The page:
Charlemagne Palestine (b. 1945)
Four Manifestations on Six Elements (1974)
Produced by Sonnabend Gallery
1. Two Perfect Fifths, A Major Third Apart, Reinforced Twice
2. Fifths In The Rhythm Three Against Two For Bösendorfer Piano - One
3. Fifths In The Rhythm Three Against Two For Bösendorfer Piano - Two
4. Fifths In The Rhythm Three Against Two For Bösendorfer Piano - Three
5. Sliding Fifths For Piano (1972)
6. Three Perfect Fifths, A Major Second Part, Reinforced Twice
An Interview with Charlemagne Palestine (December 27, 1972)
Charles Amirkhanian talks with the noted avant-garde composer Charlemagne Palestine on the subject of the latter's experiments with hearing subtle overtone images in music tones. Palestine had recently returned from performing in Europe and describes the concerts he gave there. He has also taught at Cal Arts and was a noted carillon performer in New York City for 6 years.
An Interview with Charlemagne Palestine (November 20, 1980)
In this brief KFPA interview with Charles Amirkhanian, recorded on Nov. 20, 1980, composer Charlemagne Palestine discusses how his early minimal drone works were a reaction to the dense compositional style of Karlheinz Stockhausen and John Cage, but have since evolved beyond basic minimalism to embrace a more complex sonority. He then goes on to give a description of his string piece for 11 performers, “Birth of a Sonority”, as well as his pieces for the Bösendorfer piano. Much of Palestine’s work is focused on the use of overtones. The interview concludes with an excerpt of “Schlingen Blaengen” an organ piece recorded in 1979.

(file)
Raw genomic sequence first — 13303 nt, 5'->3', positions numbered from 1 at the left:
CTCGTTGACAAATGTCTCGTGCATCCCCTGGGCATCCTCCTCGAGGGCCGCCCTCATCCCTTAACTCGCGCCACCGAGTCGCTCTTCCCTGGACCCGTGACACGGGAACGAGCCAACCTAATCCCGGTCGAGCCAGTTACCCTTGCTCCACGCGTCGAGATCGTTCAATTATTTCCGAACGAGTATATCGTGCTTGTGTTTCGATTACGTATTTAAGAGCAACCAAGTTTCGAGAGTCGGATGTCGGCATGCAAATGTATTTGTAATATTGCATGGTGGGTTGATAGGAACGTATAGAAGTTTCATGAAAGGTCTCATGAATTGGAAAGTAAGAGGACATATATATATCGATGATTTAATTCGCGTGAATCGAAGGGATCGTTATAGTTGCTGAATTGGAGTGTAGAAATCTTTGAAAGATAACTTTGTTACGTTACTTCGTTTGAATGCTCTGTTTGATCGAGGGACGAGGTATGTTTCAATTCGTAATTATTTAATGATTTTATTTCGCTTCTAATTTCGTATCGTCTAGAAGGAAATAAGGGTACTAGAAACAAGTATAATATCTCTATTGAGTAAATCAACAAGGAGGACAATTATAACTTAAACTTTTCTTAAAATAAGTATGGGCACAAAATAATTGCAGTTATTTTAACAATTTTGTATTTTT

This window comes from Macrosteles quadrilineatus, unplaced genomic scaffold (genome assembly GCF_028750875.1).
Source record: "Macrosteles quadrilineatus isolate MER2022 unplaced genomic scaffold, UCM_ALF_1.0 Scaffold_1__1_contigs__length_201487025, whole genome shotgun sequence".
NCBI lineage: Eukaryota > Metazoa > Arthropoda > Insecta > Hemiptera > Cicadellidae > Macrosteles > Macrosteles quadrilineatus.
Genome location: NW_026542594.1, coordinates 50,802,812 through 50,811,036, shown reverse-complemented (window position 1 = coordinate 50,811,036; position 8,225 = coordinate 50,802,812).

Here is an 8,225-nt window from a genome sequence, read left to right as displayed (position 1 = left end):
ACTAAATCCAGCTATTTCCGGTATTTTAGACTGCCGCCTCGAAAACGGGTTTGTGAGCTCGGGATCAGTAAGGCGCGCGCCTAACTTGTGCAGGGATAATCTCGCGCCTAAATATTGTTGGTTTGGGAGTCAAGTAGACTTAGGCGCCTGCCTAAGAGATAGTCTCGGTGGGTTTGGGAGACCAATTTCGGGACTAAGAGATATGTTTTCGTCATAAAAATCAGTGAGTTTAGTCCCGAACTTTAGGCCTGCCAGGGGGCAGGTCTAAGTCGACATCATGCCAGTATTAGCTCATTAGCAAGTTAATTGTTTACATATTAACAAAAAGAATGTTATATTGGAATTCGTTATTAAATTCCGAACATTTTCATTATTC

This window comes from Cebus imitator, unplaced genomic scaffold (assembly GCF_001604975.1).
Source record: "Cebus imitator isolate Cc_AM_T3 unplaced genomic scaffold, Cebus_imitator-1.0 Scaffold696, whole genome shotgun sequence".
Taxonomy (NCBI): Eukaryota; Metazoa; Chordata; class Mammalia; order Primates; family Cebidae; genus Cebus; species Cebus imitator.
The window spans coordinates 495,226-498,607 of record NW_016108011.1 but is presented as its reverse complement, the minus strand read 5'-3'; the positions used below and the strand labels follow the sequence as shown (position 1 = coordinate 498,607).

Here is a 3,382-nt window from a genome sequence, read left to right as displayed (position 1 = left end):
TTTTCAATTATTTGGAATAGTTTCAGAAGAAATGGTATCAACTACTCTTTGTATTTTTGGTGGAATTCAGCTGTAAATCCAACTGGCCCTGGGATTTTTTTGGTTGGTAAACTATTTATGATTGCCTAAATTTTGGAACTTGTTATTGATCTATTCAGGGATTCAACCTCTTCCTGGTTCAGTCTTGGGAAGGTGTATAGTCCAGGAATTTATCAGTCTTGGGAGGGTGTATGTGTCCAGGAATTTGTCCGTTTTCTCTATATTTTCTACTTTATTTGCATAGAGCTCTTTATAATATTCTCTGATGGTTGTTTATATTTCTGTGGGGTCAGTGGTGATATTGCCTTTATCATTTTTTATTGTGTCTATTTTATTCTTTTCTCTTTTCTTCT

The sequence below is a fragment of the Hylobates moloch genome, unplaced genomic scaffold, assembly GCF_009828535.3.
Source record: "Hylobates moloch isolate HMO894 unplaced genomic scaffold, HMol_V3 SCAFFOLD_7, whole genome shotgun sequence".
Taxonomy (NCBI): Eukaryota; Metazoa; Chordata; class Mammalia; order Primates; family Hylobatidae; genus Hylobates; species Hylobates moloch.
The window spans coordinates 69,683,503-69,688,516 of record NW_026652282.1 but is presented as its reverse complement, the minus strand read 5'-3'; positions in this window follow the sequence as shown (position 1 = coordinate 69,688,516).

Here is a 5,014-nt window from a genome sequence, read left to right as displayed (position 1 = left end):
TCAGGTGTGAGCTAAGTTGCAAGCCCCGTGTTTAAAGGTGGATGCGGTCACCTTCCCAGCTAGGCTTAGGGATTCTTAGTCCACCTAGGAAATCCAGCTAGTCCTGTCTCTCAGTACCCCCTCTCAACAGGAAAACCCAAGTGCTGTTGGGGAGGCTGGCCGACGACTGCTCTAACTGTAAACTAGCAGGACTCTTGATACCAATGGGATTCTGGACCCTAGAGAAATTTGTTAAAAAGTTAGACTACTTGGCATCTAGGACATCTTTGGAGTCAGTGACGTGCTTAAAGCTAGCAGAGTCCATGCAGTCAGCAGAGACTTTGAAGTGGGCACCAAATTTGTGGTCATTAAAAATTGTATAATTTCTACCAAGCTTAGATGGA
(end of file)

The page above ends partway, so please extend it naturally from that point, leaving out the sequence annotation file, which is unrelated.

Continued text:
The Music of Charlemagne Palestine (1975)
Ingram Marshall presents a program on the life and work of composer and visual artist, Charlemagne Palestine. Palestine began his musical career as a carillonneur at St. Thomas's Church in New York City, and later studied electronic music with Morton Subotnick at NYU. In 1970 this quintessential New Yorker traveled west to study at Cal Arts where he became interested in using electronics to produce a subtle style of drone music. On his return to New York in 1973, Palestine became involved in the downtown scene and became well known for his very long recitals performed on the Bsendorfer grand piano, utilizing a unique strumming style that produced a variety of extended harmonics. In this program Marshall plays selections of PalestineÕs electronic music interspersed with an interview he had with the composer in the Fall of 1974, as well as a sample of his work with the bells of St. Thomas, recorded just after Christmas in 1974.
Charlemagne Palestine in UbuWeb Film
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